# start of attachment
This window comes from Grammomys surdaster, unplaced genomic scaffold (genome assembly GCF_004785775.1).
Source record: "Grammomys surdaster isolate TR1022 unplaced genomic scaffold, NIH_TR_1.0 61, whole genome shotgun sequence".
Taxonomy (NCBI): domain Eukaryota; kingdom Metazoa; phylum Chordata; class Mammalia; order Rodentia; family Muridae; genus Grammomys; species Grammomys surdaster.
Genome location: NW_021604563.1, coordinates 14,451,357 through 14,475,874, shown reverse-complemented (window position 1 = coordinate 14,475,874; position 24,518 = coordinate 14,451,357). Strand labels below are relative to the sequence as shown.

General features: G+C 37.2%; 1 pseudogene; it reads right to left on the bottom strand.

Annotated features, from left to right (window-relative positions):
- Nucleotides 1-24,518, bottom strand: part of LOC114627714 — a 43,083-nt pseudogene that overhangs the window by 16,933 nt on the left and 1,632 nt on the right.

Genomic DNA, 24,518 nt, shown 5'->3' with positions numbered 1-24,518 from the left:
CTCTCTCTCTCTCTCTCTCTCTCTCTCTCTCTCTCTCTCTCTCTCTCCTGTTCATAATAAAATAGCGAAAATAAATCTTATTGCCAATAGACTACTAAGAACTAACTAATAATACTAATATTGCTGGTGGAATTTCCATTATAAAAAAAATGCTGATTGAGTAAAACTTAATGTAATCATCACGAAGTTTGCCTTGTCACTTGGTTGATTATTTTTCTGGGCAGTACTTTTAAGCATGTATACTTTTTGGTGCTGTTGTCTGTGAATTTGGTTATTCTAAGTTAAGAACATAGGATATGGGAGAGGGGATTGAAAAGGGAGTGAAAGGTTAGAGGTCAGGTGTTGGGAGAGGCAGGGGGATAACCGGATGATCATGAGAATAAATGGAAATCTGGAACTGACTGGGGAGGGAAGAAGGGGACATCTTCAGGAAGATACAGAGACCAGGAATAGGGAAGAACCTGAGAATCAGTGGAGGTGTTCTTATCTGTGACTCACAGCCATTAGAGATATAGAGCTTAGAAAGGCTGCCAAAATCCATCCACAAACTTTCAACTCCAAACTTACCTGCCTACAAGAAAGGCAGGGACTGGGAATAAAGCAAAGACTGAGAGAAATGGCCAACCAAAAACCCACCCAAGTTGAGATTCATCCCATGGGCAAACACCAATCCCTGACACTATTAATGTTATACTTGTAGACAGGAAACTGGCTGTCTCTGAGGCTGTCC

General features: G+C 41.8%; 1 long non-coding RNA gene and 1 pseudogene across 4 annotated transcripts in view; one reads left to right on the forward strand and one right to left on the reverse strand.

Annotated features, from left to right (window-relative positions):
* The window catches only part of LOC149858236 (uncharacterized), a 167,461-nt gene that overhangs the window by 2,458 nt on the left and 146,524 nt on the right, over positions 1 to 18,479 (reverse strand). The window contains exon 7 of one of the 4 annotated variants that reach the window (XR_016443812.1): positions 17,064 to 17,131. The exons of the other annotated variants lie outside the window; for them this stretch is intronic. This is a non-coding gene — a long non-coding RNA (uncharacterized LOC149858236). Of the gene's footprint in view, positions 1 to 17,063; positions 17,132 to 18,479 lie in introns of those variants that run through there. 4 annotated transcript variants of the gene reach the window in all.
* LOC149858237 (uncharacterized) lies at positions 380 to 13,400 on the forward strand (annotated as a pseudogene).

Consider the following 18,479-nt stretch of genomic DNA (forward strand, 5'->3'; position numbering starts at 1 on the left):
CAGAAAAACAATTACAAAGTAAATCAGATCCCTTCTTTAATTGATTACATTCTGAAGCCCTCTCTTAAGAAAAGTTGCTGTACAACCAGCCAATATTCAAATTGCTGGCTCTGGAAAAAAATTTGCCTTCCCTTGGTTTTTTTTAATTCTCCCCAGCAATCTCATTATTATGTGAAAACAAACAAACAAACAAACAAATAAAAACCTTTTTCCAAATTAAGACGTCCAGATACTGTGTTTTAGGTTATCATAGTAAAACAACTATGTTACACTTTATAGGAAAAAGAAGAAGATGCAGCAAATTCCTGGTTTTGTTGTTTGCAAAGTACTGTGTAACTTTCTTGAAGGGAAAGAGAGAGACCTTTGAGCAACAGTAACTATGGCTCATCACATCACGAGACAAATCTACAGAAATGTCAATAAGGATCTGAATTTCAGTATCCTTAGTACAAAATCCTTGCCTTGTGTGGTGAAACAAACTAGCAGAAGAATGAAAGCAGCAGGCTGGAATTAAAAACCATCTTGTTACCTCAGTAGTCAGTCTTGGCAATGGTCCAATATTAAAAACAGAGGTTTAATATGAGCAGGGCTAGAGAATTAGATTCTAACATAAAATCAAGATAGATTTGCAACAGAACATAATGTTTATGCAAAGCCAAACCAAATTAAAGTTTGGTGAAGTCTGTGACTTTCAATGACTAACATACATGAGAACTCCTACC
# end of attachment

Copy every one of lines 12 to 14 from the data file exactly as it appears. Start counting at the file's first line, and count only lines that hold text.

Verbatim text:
* The window catches only part of LOC149858236 (uncharacterized), a 167,461-nt gene that overhangs the window by 2,458 nt on the left and 146,524 nt on the right, over positions 1 to 18,479 (reverse strand). The window contains exon 7 of one of the 4 annotated variants that reach the window (XR_016443812.1): positions 17,064 to 17,131. The exons of the other annotated variants lie outside the window; for them this stretch is intronic. This is a non-coding gene — a long non-coding RNA (uncharacterized LOC149858236). Of the gene's footprint in view, positions 1 to 17,063; positions 17,132 to 18,479 lie in introns of those variants that run through there. 4 annotated transcript variants of the gene reach the window in all.
* LOC149858237 (uncharacterized) lies at positions 380 to 13,400 on the forward strand (annotated as a pseudogene).

Consider the following 18,479-nt stretch of genomic DNA (forward strand, 5'->3'; position numbering starts at 1 on the left):